These are some of the rules that the Jews had made. They had misinterpreted the law that God had given. From a health law they made it into a law of salvation.
But He answered and said unto them, ‘Why do you also transgress the commandment of God by your tradition? For God commanded, saying, Honour your father and mother: and, He that curseth father and mother: let him die the death. But you say, Whosoever shall say to his father or his mother, It is a gift, by whatsoever thou mightest be profited by me; And honour not his father or his mother, he shall be free.’
In other words, here is a law that they could not keep but they reduced it into a rule which they could keep and Jesus says:
You have broken the law of God by the tradition of man. Thus you have made the commandment of God of none effect by your tradition. [This is a problem that we can do ourselves.] You hypocrites, well did Isaiah prophesy of you, saying, This people draweth nigh unto me with their mouth, and honoreth me with their lips; [notice this is outward religion] but their heart is far from me. But in vain they do worship me, teaching for doctrines the commandments of men.
We must be very careful that we do not make the same mistake. It is easy to take the law of God and reduce it to rules that you and I can keep and then bluff ourselves that we are keeping the law. We must remember that it is only by the grace of God, only Christ in me that can fulfil the law.
Go back to Hebrews chapter eight. One way of getting around the Old Covenant is to reduce the Old Covenant, the law of the Old Covenant into human rules. One way is to cover up. The other way is to get discouraged and say, “It is no use,” and then give up your Christianity. Both ways are wrong. There is a solution. The solution is the New Covenant. Why? Because it is based on a better promise. Look at Heb.8:9:
Not according to the covenant that I made with their fathers in the day when I took them by the hand to lead them out of the land of Egypt; because they continued not in my covenant, and I regarded them not, saith the Lord.
They failed in the Old Covenant but God gave them a promise. The promise is found in Jeremiah and in Isaiah and now it is given to us.
This is the covenant that I will make with the house of Israel after those days says the Lord.
When the Old Covenant failed did God give you up? No. He makes a New Covenant. By the way, the Old Covenant was essential. It was essential because for four hundred years the Jews were in Egypt and the Egyptian religion taught that man is able to save himself. And this self-dependent pagan religion had to be destroyed in their thinking. The Old Covenant was given to them for that purpose. It was to destroy confidence in themselves.
Peter promised Jesus at the Last Supper, “I will never forsake you. I will die for you.” Was he sincere? Yes. Did he mean what he said? Yes. He entered into and Old Covenant promise. Did he keep it? No. He chopped one man’s ear, that’s all. He had failed to see Christ’s mission but was he really willing to die? No. He denied Jesus three times. Remember what Jesus said at the Lord’s Supper. He said, “Before the cock crows twice, you will deny Me three times.” In other words: “Peter, you will break your promise.” “When you are converted, strengthen the brethren.”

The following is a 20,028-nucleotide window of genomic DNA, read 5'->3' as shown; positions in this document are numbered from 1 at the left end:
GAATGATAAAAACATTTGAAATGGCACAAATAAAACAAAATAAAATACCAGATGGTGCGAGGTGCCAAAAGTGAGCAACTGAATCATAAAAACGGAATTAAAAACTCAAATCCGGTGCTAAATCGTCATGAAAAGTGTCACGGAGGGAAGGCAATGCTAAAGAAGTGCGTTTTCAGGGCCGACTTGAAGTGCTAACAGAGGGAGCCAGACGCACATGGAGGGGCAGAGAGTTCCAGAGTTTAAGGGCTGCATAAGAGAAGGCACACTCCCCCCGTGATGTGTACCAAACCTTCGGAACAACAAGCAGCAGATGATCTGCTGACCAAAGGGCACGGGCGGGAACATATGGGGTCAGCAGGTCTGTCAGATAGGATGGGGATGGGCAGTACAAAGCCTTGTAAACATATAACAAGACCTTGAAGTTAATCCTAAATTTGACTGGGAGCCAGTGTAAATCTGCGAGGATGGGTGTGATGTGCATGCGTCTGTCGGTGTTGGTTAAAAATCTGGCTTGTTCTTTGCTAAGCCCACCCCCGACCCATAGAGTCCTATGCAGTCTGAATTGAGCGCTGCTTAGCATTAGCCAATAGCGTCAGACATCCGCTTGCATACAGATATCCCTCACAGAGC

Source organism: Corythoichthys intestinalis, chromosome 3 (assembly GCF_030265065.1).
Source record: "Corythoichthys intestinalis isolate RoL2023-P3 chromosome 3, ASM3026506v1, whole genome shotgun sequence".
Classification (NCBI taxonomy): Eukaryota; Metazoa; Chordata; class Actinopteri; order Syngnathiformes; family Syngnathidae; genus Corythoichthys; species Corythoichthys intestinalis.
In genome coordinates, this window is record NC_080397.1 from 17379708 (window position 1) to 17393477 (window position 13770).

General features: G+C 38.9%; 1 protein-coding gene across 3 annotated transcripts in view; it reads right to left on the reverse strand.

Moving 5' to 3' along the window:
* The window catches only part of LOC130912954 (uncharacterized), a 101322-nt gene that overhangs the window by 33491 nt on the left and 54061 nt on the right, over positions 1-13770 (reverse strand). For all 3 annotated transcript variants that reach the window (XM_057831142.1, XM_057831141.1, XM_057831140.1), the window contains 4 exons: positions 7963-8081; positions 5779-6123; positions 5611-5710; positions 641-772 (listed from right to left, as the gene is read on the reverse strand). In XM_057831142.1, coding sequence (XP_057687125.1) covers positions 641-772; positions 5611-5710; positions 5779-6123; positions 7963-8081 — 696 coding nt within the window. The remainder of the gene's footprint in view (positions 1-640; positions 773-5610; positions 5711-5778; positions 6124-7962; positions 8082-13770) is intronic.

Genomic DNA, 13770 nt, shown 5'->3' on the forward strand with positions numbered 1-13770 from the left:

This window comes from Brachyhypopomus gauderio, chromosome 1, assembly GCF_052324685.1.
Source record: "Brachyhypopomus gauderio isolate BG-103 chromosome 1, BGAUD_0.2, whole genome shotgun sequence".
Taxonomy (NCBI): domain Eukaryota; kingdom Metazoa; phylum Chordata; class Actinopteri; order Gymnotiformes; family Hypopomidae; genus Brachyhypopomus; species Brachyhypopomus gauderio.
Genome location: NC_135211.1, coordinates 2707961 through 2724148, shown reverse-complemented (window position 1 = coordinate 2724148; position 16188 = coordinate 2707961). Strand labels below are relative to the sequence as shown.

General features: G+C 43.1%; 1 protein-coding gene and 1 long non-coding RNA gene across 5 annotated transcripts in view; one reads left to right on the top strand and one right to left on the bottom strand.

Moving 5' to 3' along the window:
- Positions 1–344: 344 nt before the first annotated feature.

What did Jesus mean, “when you are converted“? When you have lost all confidence in self. That is why after the resurrection Jesus cornered Peter in John twenty-one and asked him three times, “Do you love Me?” Peter had to admit he did not love with agape. But he said, “Lord, you know it.” That’s why Christ could now say, “Feed My lambs and feed my sheep.” The Jews, and you and I and every human being cannot enter into the New Covenant unless we have lost confidence in ourselves.
Now, lets go to see the New Covenant. Verses seven to nine tells us that the Old Covenant was faulty and our only hope is in the New Covenant. Look at Heb. 8:10-13. In these four verses you will discover four provisions in the New Covenant
The first provision is:
I will put my laws into your mind and I will write them in your heart.
That’s the first provision. In the Old Covenant God gave the law on tables of stone. It was a necessary requirement then. Rules on tables of stone. What does it mean when the New Covenant says, “I will put my laws in your mind and in your heart.”? It means that God will put in our hearts the desire to obey. Is the desire to sin natural in us? Yes. I don’t have to teach people to desire to sin. I don’t have to have promotional programs for sinning. It’s a natural desire. We have to push people to be good. God said, “I will put in your heart a desire to love God and to love your neighbour.” In other words, law-keeping will become a spontaneous and natural thing in the converted person. It won’t become rules.
Last week I received a letter. You see, last August I took a week of prayer at Weimar and the head of the NEWSTART program, the doctor there, wrote to me and said, “Can you please help us. How do we practice righteousness by faith in our institution?” So I wrote back to him and said, “You can’t practice righteousness by faith in an institution and I will tell you why. Righteousness by faith is something that comes from the heart. You cannot practice righteousness by faith by rules.”